1. Pandit Sundar Lal, in supporting this second appeal, has contended in an able argument that the judgments of both the lower Courts are erroneous, because, in the first place, what was hypothecated in the bond of the 17th July 1885, was not the land, but only the sugar-cane crop of the field, and the hypothecation therefore related only to moveable property within the meaning of cl. (6) of Section 2 of the General Clauses Act (I of 1868), and Section 3 of the Registration Act (III of 1877), and Section 2 of the Transfer of Property Act (IV of 1882), and that therefore no registration of the document was required either by Section 17 of the Registration Act, or Section 54 of the Transfer of Property Act, so far as the endorsement of the 13th October 1885, transferring the bond to the plaintiff, was concerned.
2. Before proceeding further, I may at once say that no question arises as to the absence of stamp upon that endorsement, because a penalty thereon has already been taken under Section 34 of the Stamp Act, and the validity of such penalty cannot be questioned in appeal at this stage under the same section.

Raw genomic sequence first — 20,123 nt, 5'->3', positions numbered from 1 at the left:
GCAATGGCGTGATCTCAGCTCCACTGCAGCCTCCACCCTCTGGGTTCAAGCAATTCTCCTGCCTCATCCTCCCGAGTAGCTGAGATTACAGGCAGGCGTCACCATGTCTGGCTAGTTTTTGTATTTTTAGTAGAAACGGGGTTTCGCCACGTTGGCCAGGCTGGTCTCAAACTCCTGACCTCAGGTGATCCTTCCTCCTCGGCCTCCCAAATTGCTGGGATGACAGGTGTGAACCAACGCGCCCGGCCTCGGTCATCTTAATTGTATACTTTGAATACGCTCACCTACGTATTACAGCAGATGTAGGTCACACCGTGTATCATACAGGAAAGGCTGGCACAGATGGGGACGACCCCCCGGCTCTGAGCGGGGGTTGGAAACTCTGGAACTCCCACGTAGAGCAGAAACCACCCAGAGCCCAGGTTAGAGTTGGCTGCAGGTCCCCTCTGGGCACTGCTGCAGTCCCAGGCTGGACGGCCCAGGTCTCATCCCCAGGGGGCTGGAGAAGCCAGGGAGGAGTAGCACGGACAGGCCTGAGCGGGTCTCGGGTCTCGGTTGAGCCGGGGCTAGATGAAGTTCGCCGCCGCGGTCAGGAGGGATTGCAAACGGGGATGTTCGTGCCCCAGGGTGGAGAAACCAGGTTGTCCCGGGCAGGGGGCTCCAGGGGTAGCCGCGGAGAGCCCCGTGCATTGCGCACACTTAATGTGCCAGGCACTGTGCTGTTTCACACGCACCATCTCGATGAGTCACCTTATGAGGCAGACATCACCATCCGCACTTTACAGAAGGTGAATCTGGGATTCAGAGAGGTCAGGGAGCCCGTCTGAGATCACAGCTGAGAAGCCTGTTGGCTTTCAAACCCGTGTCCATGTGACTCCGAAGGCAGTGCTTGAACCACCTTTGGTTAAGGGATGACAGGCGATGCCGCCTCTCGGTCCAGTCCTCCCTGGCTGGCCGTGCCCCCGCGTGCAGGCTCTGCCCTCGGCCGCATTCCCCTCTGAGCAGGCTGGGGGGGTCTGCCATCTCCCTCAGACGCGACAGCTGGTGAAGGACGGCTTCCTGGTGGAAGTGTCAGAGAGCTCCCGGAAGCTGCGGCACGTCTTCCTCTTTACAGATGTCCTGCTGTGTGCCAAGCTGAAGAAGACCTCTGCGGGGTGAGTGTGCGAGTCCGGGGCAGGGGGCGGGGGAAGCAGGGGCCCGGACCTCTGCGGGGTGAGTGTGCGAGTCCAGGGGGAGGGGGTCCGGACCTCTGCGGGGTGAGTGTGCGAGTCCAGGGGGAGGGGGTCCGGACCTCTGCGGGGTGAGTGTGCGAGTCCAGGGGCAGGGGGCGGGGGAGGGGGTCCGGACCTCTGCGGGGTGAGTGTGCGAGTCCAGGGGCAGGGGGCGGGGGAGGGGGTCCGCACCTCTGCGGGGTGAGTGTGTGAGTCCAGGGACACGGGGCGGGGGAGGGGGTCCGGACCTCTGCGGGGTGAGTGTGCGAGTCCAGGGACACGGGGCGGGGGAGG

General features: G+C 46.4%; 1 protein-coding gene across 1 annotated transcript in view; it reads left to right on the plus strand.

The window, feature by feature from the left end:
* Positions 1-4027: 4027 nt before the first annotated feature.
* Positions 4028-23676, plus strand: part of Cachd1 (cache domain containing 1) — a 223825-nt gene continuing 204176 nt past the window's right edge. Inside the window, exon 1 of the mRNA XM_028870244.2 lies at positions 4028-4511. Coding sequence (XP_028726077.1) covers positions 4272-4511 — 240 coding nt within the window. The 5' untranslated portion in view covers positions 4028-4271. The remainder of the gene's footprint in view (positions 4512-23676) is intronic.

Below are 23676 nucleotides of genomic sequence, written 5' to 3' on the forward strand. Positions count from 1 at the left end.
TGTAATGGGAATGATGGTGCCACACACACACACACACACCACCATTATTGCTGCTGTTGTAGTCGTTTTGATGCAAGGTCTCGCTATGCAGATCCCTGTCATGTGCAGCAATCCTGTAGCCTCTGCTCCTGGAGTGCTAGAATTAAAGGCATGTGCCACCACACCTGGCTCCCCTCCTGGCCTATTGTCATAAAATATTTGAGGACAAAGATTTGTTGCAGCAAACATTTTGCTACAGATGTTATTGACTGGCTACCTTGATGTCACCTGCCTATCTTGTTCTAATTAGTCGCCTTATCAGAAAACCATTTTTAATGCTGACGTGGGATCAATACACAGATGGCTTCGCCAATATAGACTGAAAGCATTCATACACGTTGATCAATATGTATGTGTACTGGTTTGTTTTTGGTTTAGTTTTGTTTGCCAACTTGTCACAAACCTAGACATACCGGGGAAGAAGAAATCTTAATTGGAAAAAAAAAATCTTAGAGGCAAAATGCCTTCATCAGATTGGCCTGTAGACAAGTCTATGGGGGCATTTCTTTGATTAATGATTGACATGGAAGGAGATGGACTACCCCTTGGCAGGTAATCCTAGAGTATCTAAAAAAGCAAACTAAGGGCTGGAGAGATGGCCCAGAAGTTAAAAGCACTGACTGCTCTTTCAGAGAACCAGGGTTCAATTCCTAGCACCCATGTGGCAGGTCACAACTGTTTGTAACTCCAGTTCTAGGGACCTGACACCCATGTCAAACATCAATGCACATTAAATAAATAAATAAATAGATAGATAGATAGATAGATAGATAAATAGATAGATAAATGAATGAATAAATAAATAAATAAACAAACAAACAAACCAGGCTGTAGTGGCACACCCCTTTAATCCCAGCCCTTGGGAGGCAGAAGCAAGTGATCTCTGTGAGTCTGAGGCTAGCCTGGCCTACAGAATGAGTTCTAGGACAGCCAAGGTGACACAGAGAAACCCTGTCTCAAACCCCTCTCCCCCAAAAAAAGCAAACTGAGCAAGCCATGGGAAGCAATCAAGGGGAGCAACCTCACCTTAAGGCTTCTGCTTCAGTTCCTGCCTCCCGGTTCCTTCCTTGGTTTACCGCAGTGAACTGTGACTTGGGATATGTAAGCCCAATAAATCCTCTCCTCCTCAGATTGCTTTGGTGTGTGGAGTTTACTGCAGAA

3. A preliminary objection has been taken by Mr. Lalta Prasad, on behalf of the respondents, to the hearing of this appeal, upon the ground that even if the appellant's contention in this Court be valid, and the property hypothecated in the bond now sued upon be taken to be only the crops, and, as such, moveable property, no such suit can be made the subject of second appeal, as it is of the nature of a Small Cause Court suit within the meaning of Section 586 of the Civil Procedure Code; and, in support of this contention, the learned pleader relies upon a ruling of the Madras High Court in Appavu Pillai v. Subraya Muppen, 2 Mad. H. C. Rep., 474, where Scotland, C. J., and Holloway, J., said: ' There is nothing, in our opinion, in the Small Cause Courts Act to prevent the pledgee enforcing his security on moveable property. The Court, having jurisdiction in a suit for the recovery of such property, has clearly jurisdiction to enforce a contract pledging such property.' On the other hand, Pandit Sundar Lal contends that the suit is not of the nature of the Small Cause Court suit contemplated by Section 6 of Act XI of 1865, and in support of this view he cites the case of Ram Gopal Shah v. Ram Gopal Shah, 9 W. R., 136, and also a recent ruling of this Court in Surajpal Singh v. Jairamgir I. L. R., 7 All, 855, where my brethren Straight and Tyrrell concurred in holding that a suit Which sought to recover a sum of money by enforcement of hypothecation of certain cattle by their attachment and sale was a suit not cognizable by the Small Cause Court, and, as such, could be made the subject of an appeal. In this state of authority, before I can consider the remaining part of the case, I haye to determine first: Whether the bond of the 17th July 1885 hypothecated the sugar-cane crops only or also the land; secondly--If the hypothecation related only to the crops, whether the present appeal is maintainable at all as a second appeal, within the meaning of Section 586 of the Civil Procedure Code, considering that the amount claimed is below Rs. 500.